Artwork may have been hung upside-down for past 75 years
This is not the first time the New York museum hangs an artwork incorrectly.
Curator Susanne Meyer-Büser announced at a press conference on the eve of Mondrian. Evolution (a Piet Mondrian exhibition) hosted in Germany’s Kunstsammlung Nordrhein-Westfalen K20 museum, that the exhibition’s star piece "New York City 1" (1941) has been displayed wrongly upside down since first being seen in public.
German publication Monopol reported Thursday on the aspect that pointed out why it believed to be hung incorrectly. A photograph taken of the artist’s studio in 1944 after he passed away showed that the tightly grouped yellow, blue, and black stripes are seen at the top of the easel, as confirmed by the curator.
An adhesive tape version of the similarly named "New York" is hanging in Paris at Centre Pompidou right-side up.
Meyer-Büser asked: “Could it be that the orientation shown in the photo is the actual one Mondrian had intended?” adding that the picture was first displayed at New York’s Museum of Modern Art (MoMA) in 1945 in which the grouping of stripes was also shown at the bottom rather than the top. “Was it coincidence, was it oversight?” she commented, adding her belief that it may have been flipped over during unpacking at MoMA 75 years ago.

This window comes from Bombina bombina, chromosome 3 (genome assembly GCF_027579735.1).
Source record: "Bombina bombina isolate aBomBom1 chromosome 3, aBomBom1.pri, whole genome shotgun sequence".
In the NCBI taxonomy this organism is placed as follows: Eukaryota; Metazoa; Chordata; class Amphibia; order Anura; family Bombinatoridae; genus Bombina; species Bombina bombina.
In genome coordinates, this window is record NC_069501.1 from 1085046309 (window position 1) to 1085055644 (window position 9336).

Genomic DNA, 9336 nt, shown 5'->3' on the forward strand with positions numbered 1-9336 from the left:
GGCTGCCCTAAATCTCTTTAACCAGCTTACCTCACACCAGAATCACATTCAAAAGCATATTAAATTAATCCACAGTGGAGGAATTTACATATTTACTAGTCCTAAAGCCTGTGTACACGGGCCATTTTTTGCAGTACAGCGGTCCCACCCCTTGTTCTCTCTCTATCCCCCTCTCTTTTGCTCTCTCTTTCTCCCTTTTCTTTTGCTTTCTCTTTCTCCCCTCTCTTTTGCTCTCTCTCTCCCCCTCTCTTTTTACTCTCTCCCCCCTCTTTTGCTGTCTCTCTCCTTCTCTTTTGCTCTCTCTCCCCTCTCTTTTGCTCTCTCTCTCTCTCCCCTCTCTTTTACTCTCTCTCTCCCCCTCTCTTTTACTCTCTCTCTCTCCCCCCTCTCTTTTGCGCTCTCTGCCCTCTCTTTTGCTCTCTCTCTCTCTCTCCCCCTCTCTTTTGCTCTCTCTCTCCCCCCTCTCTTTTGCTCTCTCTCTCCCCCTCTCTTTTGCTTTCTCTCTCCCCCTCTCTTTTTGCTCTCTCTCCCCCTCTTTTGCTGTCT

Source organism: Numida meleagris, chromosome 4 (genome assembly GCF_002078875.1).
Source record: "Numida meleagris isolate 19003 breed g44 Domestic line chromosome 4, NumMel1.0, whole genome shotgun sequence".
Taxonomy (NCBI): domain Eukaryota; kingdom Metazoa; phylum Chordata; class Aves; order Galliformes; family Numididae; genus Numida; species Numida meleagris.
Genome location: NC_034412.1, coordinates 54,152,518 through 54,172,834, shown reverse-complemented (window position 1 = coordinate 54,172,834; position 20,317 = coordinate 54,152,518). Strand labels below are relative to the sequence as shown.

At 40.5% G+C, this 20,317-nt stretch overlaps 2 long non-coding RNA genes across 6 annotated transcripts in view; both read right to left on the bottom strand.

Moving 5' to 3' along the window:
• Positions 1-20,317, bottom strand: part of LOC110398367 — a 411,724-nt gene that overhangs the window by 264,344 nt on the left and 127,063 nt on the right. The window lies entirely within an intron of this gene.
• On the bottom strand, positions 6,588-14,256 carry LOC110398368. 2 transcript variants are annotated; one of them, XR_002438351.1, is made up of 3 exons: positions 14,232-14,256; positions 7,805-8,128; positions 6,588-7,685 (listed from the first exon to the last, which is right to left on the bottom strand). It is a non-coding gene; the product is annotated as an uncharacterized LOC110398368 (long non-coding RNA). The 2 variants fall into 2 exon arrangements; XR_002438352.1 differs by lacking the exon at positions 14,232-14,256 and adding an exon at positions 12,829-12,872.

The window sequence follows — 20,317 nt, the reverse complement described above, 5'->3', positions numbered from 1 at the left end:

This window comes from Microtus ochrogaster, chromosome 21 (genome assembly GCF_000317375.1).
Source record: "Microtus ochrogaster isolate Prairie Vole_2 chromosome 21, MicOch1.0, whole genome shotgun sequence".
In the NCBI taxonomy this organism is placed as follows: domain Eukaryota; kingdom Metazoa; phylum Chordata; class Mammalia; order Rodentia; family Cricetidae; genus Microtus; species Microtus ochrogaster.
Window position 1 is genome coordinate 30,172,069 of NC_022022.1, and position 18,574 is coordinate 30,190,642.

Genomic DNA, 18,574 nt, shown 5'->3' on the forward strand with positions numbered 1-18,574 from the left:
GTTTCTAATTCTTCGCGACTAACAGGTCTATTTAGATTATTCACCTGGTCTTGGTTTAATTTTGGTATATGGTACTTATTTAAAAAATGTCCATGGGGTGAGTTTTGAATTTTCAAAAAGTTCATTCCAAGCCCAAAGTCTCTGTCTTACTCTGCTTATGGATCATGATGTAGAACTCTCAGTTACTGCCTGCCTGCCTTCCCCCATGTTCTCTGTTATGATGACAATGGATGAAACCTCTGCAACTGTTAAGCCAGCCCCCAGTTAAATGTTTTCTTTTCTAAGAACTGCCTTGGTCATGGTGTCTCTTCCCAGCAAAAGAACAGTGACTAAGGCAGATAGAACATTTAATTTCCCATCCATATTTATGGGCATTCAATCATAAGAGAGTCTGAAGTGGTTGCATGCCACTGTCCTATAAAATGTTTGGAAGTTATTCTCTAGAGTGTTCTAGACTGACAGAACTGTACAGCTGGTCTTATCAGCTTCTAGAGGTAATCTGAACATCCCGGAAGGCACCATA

Furthermore, the tape at the top is severely torn and does not reach the end of the canvas, indicating that Mondrian likely worked from top to bottom.
Despite the controversy regarding the top or bottom direction of work, it will still be displayed at Mondrian. Evolution, illustrating Mondrian’s stylistic development since 1945.
According to Monopol, Meyer-Büser said: “If I turn the work around, I risk destroying it... maybe there is no right or wrong orientation at all?”
This is not the MoMA's first time in displaying artwork incorrectly. During the exhibition of work by Henri Matisse in 1961 at the museum, stockbroker Genevieve Habert noticed the artwork "La Bateau" hung upside down but the surprise was that neither the museum staff, nor the 116,000 visitors, and not even the artist’s son Pierre realized the mistake.
To prove her point, Habert bought a catalog and discovered the evidence, but was instead scolded by museum staff, after which she took her case to the New York Times. Following a report published by the magazine, MoMA curators eventually rehung the picture correctly and the artist's son Pierre said: “Mrs. Habert should be given a medal".